1. There are things I see and hear at sentencing that deaden my soul. Like the parents who made child pornography with their own little kids. The excellent panel lawyer who represented one of the defendants refused to accept my thanks and compliments for taking this horrific case. In chambers, he said, wryly, “Hell, judge, I thought it was a drug case.”
2. A young black man on supervised release on my docket was driving drunk with his pals. A white cop pulls them over. The driver–my kid on supervised release–tries to slide into the back seat. His buddy takes the driver’s seat. He intends to take the rap for his friend. The only problem is that the officer’s cam captures the stupid scheme. As the officer is arresting my supervised release offender, the kid becomes abusive. He brings up Ferguson, Missouri and utters the slogan “Hands up, don’t shot.” Other racial abuse follows. The officer doesn’t react. Later the kid admitted to me that he played the race card in an effort to provoke a fight with the cop and avoid state prosecution that would surely result in his return to federal prison.*
3. I finished my Federal Sentencing Reporter article. It argues that actuarial data relating to similar offenders such as race, gender and age that are empirically correlated with a risk to reoffend should be taken into account at sentencing. It is a detailed rebuttal to General Holder’s speech this summer. I’ll let you know when it comes out.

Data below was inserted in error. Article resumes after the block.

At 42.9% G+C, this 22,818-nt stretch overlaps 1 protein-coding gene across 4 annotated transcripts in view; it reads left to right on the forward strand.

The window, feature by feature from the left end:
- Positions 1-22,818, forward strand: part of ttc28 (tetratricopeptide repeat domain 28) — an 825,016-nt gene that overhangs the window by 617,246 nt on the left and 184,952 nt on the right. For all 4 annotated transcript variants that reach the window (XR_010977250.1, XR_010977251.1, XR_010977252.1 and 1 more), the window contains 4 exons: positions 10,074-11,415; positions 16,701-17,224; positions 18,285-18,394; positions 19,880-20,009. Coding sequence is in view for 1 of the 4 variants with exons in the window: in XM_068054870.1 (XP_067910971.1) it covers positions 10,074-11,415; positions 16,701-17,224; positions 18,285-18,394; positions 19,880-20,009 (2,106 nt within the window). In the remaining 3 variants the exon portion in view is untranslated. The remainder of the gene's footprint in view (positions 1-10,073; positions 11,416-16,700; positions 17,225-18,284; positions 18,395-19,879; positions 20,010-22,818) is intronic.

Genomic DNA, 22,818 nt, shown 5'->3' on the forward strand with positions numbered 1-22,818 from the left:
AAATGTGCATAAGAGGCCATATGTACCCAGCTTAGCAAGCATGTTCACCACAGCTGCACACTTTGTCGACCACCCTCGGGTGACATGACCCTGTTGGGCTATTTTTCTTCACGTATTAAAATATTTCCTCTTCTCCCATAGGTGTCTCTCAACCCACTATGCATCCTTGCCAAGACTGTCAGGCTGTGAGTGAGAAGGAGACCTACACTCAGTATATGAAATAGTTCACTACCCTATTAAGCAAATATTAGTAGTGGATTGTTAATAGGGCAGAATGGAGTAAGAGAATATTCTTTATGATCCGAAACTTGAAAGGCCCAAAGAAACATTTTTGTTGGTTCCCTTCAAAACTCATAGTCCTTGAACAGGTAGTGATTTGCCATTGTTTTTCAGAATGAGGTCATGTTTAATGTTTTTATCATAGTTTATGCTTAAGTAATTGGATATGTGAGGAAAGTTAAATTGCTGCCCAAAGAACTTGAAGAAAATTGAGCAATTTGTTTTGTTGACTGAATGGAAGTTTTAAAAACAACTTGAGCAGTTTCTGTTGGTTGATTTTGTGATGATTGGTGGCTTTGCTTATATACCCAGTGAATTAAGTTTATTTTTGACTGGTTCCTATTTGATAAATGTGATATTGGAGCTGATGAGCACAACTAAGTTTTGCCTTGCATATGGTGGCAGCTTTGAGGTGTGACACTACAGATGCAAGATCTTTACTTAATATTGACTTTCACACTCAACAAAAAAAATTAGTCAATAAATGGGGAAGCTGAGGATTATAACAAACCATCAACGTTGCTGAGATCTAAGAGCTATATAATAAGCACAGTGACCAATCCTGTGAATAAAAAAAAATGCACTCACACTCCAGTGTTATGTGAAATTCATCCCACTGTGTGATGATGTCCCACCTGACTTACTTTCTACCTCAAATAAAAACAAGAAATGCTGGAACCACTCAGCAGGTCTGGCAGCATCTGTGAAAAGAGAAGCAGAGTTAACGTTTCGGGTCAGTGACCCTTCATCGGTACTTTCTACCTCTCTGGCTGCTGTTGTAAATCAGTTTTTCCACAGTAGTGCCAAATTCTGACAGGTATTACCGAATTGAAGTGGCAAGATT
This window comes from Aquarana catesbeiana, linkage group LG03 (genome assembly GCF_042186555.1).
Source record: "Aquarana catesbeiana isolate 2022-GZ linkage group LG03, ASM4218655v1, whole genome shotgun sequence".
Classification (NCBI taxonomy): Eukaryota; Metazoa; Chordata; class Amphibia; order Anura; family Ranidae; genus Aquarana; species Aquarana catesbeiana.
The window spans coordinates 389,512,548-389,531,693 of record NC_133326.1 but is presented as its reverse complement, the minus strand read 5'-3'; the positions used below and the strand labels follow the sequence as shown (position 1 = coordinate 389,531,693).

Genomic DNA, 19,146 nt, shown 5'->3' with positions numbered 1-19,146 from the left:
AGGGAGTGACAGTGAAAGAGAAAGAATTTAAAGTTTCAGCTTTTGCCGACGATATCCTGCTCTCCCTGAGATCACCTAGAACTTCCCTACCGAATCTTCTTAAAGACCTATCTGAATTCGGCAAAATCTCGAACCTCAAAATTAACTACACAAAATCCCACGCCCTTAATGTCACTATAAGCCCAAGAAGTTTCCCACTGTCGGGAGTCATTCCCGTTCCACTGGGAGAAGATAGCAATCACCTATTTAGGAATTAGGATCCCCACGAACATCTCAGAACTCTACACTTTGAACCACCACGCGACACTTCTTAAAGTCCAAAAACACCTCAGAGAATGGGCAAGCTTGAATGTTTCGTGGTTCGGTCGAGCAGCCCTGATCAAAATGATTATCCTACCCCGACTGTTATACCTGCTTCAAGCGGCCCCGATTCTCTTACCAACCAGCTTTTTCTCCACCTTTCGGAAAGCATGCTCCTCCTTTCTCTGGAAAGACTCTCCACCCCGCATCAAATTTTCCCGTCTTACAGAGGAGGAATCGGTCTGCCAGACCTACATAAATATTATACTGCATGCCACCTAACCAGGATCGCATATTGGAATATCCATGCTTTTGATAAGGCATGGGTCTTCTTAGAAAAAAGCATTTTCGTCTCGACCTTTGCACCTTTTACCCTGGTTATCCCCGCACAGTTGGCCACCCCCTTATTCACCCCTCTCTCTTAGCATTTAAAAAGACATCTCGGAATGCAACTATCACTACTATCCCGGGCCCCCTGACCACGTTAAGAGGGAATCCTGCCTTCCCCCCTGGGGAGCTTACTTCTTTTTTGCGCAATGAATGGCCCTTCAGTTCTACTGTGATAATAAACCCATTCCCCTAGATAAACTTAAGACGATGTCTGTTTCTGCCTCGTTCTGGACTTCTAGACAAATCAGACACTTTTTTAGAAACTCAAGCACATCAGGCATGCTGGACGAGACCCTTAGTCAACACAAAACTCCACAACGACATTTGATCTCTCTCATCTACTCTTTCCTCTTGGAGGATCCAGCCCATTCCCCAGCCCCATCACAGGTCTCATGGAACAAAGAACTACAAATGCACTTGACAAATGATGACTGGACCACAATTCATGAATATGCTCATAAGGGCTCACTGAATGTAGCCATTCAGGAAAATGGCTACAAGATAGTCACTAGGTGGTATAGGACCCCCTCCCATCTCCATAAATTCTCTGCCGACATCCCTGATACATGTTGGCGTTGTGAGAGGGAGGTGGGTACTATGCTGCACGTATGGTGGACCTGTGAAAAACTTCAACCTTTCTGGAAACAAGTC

4. This Thursday, I will be honored to give the George Norris Lecture at the University of Nebraska a Kearney. I will be talking about “judicial activism” and asking whether Nebraska’s first federal judge, Elmer Scipio Dundy, was an “activist judge” when he granted a writ of habeas corpus to a band of Indians. For those of you who read this blog, you may remember I am speaking of the famous Standing Bear case that I have previously written about.
5. I remain tired and weak. Slept most of Friday and Saturday. UNK will kindly allow me to give my lecture from a nice soft chair if I tire at the podium. Sorta reminds me of William F. Buckley’s “Firing Line” where Buckley held forth while seated in a comfy chair. Except my presentation will lack the erudition of the intellectual giant who was Buckley. I do think, however, that I may use a pencil as a prop.
*In the study of rhetoric, there is something called the “moral equivalence fallacy.” See Odessa College, Fallacies of Argument. It suggests that serious moral wrongs are no different in kind than minor offenses. Therefore, and to be clear, the act of an offender provoking a police officer does not justify, for example, the officer shooting the suspect in the back.